How a signal ends?

  • #1
Ahmed Abdullah
203
3
In the presence of the signal molecules, cascades of enzyme activation take place usually by phosphorylation. When signal ceases activated enzymes (phosphorylated or dephosphorylated) are still there, so they can go on doing what they were doing before. My question is how this enzymes are deactivated after the signal ends? I am looking for basic mechanism (schematic).
 

Answers and Replies

  • #2
Ygggdrasil
Science Advisor
Insights Author
Gold Member
2021 Award
3,511
4,182
There are enzymes called phosphatases that can remove phosphates from proteins and other phosphorylated molecules. In fact, most post-translational modifications of proteins can be reversed by some enzymes (e.g. deubiquitinases remove ubiquitin, deacetylases remove acetylation, etc.).
 
  • #3
Ahmed Abdullah
203
3
There are enzymes called phosphatases that can remove phosphates from proteins and other phosphorylated molecules. In fact, most post-translational modifications of proteins can be reversed by some enzymes (e.g. deubiquitinases remove ubiquitin, deacetylases remove acetylation, etc.).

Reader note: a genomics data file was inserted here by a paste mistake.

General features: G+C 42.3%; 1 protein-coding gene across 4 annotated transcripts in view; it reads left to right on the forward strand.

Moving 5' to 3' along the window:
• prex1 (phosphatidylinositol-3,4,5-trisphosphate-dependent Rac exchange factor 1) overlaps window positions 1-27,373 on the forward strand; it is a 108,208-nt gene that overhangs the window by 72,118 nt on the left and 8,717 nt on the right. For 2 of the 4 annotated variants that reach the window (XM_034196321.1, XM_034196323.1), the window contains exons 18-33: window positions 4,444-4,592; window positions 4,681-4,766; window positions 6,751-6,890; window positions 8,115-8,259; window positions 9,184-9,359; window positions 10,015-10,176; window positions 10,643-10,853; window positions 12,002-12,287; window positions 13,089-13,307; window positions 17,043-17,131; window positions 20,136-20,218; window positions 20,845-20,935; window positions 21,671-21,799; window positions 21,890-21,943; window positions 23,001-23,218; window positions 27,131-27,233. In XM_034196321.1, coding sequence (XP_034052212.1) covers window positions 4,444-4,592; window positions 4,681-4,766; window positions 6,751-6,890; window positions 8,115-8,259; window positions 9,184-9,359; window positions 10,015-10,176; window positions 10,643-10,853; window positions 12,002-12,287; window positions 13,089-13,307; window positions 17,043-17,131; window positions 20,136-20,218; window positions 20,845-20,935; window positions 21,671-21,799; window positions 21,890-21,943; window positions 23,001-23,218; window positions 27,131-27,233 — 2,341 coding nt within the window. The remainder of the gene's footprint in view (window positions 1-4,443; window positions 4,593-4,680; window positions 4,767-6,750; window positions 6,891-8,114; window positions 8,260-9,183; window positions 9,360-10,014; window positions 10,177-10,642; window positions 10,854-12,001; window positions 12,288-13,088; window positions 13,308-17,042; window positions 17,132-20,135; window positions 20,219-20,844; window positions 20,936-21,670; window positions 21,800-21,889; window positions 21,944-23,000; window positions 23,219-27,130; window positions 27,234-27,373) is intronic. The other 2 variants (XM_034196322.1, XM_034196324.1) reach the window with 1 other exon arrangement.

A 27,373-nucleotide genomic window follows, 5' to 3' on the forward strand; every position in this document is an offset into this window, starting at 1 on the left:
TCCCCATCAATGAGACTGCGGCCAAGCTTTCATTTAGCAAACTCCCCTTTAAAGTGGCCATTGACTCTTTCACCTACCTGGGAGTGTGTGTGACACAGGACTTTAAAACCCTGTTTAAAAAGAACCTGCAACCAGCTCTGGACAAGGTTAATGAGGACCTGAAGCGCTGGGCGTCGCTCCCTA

Are these phosphatase still there even when no signal is present?
Or they need to be activated or synthesized when a particular signal ends (seems very unlikely)?
 
  • #4
sameeralord
662
3
Phosphatases are always there they don't need to be synthesized. May be when there is too much product from the enzyme reaction it can act as cofactor for Phosphatase enzymes and reverse the reaction. Like negative feedback!!
 

Suggested for: How a signal ends?

Replies
14
Views
47K
Replies
7
Views
3K
  • Last Post
Replies
6
Views
4K
  • Last Post
Replies
2
Views
3K
Replies
4
Views
2K
Replies
9
Views
4K
Replies
6
Views
1K
Replies
3
Views
6K
Replies
2
Views
4K
Replies
8
Views
573
Top